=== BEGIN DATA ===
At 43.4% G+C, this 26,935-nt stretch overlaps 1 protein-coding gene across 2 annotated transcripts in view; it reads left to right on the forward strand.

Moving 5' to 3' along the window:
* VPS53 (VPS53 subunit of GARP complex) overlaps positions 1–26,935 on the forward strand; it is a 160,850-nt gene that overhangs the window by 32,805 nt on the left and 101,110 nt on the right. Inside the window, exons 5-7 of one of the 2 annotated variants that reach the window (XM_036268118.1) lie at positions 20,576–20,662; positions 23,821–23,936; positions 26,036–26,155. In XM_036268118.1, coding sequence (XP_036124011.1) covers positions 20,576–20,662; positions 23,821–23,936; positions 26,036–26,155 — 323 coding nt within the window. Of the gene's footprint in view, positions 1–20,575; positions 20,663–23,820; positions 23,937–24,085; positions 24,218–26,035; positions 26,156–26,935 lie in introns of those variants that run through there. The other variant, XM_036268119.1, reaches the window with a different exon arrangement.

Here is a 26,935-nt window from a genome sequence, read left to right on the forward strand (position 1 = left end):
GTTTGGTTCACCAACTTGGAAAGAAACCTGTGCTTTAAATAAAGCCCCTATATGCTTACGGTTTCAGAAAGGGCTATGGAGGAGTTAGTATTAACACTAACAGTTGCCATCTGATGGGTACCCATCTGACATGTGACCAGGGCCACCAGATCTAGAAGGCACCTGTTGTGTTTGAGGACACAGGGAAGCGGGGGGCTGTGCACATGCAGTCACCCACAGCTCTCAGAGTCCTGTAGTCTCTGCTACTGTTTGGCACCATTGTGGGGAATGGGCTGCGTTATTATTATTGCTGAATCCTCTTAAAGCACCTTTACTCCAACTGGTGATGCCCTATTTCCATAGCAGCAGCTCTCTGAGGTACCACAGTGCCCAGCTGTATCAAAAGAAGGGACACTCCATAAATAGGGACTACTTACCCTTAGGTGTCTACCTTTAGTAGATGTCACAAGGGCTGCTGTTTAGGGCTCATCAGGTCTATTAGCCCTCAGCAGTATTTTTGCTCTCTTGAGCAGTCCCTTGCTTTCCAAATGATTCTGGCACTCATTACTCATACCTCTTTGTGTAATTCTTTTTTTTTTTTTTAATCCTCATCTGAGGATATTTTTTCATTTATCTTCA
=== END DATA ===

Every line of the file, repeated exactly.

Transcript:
At 43.4% G+C, this 26,935-nt stretch overlaps 1 protein-coding gene across 2 annotated transcripts in view; it reads left to right on the forward strand.

Moving 5' to 3' along the window:
* VPS53 (VPS53 subunit of GARP complex) overlaps positions 1–26,935 on the forward strand; it is a 160,850-nt gene that overhangs the window by 32,805 nt on the left and 101,110 nt on the right. Inside the window, exons 5-7 of one of the 2 annotated variants that reach the window (XM_036268118.1) lie at positions 20,576–20,662; positions 23,821–23,936; positions 26,036–26,155. In XM_036268118.1, coding sequence (XP_036124011.1) covers positions 20,576–20,662; positions 23,821–23,936; positions 26,036–26,155 — 323 coding nt within the window. Of the gene's footprint in view, positions 1–20,575; positions 20,663–23,820; positions 23,937–24,085; positions 24,218–26,035; positions 26,156–26,935 lie in introns of those variants that run through there. The other variant, XM_036268119.1, reaches the window with a different exon arrangement.

Here is a 26,935-nt window from a genome sequence, read left to right on the forward strand (position 1 = left end):
GTTTGGTTCACCAACTTGGAAAGAAACCTGTGCTTTAAATAAAGCCCCTATATGCTTACGGTTTCAGAAAGGGCTATGGAGGAGTTAGTATTAACACTAACAGTTGCCATCTGATGGGTACCCATCTGACATGTGACCAGGGCCACCAGATCTAGAAGGCACCTGTTGTGTTTGAGGACACAGGGAAGCGGGGGGCTGTGCACATGCAGTCACCCACAGCTCTCAGAGTCCTGTAGTCTCTGCTACTGTTTGGCACCATTGTGGGGAATGGGCTGCGTTATTATTATTGCTGAATCCTCTTAAAGCACCTTTACTCCAACTGGTGATGCCCTATTTCCATAGCAGCAGCTCTCTGAGGTACCACAGTGCCCAGCTGTATCAAAAGAAGGGACACTCCATAAATAGGGACTACTTACCCTTAGGTGTCTACCTTTAGTAGATGTCACAAGGGCTGCTGTTTAGGGCTCATCAGGTCTATTAGCCCTCAGCAGTATTTTTGCTCTCTTGAGCAGTCCCTTGCTTTCCAAATGATTCTGGCACTCATTACTCATACCTCTTTGTGTAATTCTTTTTTTTTTTTTTAATCCTCATCTGAGGATATTTTTTCATTTATCTTCA